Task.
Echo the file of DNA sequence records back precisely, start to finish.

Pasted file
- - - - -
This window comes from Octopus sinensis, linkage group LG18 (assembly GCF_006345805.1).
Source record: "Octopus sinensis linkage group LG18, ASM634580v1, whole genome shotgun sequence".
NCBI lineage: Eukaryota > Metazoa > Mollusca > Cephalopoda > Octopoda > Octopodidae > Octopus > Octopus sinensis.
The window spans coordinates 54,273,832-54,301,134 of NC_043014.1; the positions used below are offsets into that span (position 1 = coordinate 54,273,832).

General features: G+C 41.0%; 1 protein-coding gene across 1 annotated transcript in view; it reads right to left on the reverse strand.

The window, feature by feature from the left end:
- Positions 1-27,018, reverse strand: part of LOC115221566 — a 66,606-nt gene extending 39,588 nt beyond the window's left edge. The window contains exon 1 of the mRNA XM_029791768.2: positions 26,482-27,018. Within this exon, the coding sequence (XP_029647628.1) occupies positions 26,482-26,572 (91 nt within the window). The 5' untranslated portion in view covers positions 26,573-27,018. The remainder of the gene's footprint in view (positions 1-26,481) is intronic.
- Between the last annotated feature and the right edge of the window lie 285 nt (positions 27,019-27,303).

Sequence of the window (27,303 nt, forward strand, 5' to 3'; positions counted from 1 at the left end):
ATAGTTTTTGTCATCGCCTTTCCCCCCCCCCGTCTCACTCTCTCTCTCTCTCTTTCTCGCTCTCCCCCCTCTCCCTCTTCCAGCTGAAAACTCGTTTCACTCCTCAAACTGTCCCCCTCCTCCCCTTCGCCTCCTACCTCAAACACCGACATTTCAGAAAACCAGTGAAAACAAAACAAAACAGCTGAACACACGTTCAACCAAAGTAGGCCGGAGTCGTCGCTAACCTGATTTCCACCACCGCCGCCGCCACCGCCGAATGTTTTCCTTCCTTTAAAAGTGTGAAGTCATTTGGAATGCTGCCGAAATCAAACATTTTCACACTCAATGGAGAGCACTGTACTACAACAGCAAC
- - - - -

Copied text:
This window comes from Octopus sinensis, linkage group LG18 (assembly GCF_006345805.1).
Source record: "Octopus sinensis linkage group LG18, ASM634580v1, whole genome shotgun sequence".
NCBI lineage: Eukaryota > Metazoa > Mollusca > Cephalopoda > Octopoda > Octopodidae > Octopus > Octopus sinensis.
The window spans coordinates 54,273,832-54,301,134 of NC_043014.1; the positions used below are offsets into that span (position 1 = coordinate 54,273,832).

General features: G+C 41.0%; 1 protein-coding gene across 1 annotated transcript in view; it reads right to left on the reverse strand.

The window, feature by feature from the left end:
- Positions 1-27,018, reverse strand: part of LOC115221566 — a 66,606-nt gene extending 39,588 nt beyond the window's left edge. The window contains exon 1 of the mRNA XM_029791768.2: positions 26,482-27,018. Within this exon, the coding sequence (XP_029647628.1) occupies positions 26,482-26,572 (91 nt within the window). The 5' untranslated portion in view covers positions 26,573-27,018. The remainder of the gene's footprint in view (positions 1-26,481) is intronic.
- Between the last annotated feature and the right edge of the window lie 285 nt (positions 27,019-27,303).

Sequence of the window (27,303 nt, forward strand, 5' to 3'; positions counted from 1 at the left end):
ATAGTTTTTGTCATCGCCTTTCCCCCCCCCCGTCTCACTCTCTCTCTCTCTCTTTCTCGCTCTCCCCCCTCTCCCTCTTCCAGCTGAAAACTCGTTTCACTCCTCAAACTGTCCCCCTCCTCCCCTTCGCCTCCTACCTCAAACACCGACATTTCAGAAAACCAGTGAAAACAAAACAAAACAGCTGAACACACGTTCAACCAAAGTAGGCCGGAGTCGTCGCTAACCTGATTTCCACCACCGCCGCCGCCACCGCCGAATGTTTTCCTTCCTTTAAAAGTGTGAAGTCATTTGGAATGCTGCCGAAATCAAACATTTTCACACTCAATGGAGAGCACTGTACTACAACAGCAAC